Montemaggi Law - Workers Compensation Attorneys


05 Jul 2013

What is a schedule loss of use?

Posted by Paul J. Antonowicz

Claimant's often have difficulty understanding what the future holds in their claim.  This will be the first in a series of blog entries discussing what type of permanent disabilities are possible in New York Workers' Compensation cases.  This entry deals with what are called "schedule losses of use".  This type of award happens in cases where the injury is to an extremity (fingers, hands, arms, toes, legs, feet, etc.).  Similar awards are also given for loss of hearing and loss of vision.  Each of those have unique aspects, but are basically quite similar to extremity inuries in results.  This does not apply to back or neck injuries.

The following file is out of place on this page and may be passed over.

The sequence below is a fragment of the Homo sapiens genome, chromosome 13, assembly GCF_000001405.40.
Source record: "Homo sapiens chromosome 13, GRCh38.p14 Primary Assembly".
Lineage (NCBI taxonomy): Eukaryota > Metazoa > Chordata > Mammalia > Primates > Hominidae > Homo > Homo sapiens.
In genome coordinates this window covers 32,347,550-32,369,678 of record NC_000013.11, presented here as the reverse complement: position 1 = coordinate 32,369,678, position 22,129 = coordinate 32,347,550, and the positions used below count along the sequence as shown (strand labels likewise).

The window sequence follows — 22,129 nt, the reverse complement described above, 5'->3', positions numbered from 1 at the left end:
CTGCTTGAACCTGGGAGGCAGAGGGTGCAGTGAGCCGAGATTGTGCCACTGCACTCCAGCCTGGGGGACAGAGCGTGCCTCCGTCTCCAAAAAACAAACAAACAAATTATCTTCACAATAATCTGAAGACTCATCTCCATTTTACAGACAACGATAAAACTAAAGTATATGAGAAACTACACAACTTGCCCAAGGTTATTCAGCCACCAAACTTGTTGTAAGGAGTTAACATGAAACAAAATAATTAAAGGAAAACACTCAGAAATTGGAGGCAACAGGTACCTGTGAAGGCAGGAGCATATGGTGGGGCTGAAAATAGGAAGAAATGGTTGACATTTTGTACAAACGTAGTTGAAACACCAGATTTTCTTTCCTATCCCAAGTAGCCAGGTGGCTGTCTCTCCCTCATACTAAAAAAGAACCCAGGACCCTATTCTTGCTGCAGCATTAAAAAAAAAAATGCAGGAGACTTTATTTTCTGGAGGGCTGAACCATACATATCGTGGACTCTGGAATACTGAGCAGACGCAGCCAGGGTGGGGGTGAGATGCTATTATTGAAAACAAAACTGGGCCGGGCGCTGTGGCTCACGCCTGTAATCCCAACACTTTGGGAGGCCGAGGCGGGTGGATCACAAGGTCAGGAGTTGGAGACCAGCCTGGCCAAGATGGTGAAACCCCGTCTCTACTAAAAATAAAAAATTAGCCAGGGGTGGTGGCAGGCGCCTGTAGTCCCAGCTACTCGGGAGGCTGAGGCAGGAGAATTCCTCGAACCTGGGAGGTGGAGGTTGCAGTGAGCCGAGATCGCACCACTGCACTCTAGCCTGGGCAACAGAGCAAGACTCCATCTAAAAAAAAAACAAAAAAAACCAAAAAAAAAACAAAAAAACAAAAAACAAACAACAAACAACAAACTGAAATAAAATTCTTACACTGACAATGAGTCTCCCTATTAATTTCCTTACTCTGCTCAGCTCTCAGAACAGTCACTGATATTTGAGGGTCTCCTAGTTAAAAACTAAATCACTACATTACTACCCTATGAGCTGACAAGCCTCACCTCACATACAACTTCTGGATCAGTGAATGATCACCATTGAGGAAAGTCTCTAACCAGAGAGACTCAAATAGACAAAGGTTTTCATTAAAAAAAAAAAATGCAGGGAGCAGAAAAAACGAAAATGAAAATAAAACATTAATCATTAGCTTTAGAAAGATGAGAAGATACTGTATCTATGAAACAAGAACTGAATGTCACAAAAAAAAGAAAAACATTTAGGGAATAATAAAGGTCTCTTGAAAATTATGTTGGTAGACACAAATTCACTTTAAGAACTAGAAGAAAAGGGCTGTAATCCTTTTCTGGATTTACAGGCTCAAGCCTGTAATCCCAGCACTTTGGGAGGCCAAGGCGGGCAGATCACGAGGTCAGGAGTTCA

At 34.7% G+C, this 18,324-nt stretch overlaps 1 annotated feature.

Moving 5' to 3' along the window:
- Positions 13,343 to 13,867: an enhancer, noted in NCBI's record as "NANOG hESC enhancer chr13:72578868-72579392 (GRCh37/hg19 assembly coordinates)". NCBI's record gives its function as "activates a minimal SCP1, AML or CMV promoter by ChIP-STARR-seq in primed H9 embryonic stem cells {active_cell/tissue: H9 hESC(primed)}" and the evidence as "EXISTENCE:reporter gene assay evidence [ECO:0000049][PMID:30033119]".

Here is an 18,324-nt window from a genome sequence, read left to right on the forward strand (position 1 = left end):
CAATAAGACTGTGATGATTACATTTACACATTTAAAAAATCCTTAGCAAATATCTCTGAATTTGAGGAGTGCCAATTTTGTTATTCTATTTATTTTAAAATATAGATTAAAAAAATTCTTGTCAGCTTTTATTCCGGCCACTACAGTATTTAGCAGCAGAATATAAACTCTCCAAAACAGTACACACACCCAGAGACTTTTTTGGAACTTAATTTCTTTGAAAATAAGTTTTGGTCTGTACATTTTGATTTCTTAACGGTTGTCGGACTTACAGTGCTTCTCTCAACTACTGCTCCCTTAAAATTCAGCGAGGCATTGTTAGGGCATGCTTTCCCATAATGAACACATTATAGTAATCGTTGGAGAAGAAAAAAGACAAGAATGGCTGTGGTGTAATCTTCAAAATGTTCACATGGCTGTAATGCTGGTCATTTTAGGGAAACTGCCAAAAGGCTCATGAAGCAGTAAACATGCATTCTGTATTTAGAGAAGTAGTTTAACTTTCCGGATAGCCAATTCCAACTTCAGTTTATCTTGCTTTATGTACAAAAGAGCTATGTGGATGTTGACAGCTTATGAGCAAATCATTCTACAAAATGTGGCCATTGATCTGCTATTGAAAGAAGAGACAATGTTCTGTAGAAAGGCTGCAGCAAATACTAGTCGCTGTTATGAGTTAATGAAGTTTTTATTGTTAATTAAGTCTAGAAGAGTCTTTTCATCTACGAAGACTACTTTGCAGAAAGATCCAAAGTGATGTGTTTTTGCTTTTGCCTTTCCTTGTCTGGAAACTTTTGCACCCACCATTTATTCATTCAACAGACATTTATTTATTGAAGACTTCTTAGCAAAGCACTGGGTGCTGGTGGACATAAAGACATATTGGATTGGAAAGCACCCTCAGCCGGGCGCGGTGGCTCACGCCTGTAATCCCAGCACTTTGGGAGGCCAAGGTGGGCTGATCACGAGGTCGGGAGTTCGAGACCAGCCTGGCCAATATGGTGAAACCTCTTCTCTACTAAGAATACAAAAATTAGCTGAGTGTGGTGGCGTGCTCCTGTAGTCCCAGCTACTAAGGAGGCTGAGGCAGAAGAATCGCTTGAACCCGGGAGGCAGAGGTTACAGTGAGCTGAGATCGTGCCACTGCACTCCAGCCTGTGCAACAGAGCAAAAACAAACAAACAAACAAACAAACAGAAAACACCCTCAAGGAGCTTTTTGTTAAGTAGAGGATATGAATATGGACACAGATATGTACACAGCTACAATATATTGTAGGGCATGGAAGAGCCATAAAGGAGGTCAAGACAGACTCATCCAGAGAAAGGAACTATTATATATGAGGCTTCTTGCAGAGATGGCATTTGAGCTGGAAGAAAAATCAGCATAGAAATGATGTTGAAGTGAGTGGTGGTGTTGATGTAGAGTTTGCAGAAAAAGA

A schedule loss of use is an award of a fixed number of weeks based upon a percentage loss of use of the injured body part.  The weeks are set in the law and each body part has a certain number of weeks.  To figure out how much a certain percentage is worth in dollars reguires figuring out how many weeks the percentage equals and multiplying that number of weeks by the payment rate.  For example, a claimant injures her arm at work and there is a 25% loss of use.  Under the law, 100% of an arm is worth 312 weeks of benefits.  So, 25% is worth 78 weeks.  If the payment rate is $400, the amount of the permanent disability award is $31,200.  But, any prior payments by the employer or insurance company get deducted from that.  So, if the claimant stayed out for a full year and was paid $600 a week in full wages by their employer, she woukd have already gotten $31,200 and receive no additional money. If. however, she was only out of work 8 weeks and received $600 per week form the emloyer, she would have a balance due to her of $26,400 before any fee to an attorney.  This is the reason it is so beneficial to get back to work as quickly as possible in these cases.  The schedule loss is awarded whether you actually lose time from work or not.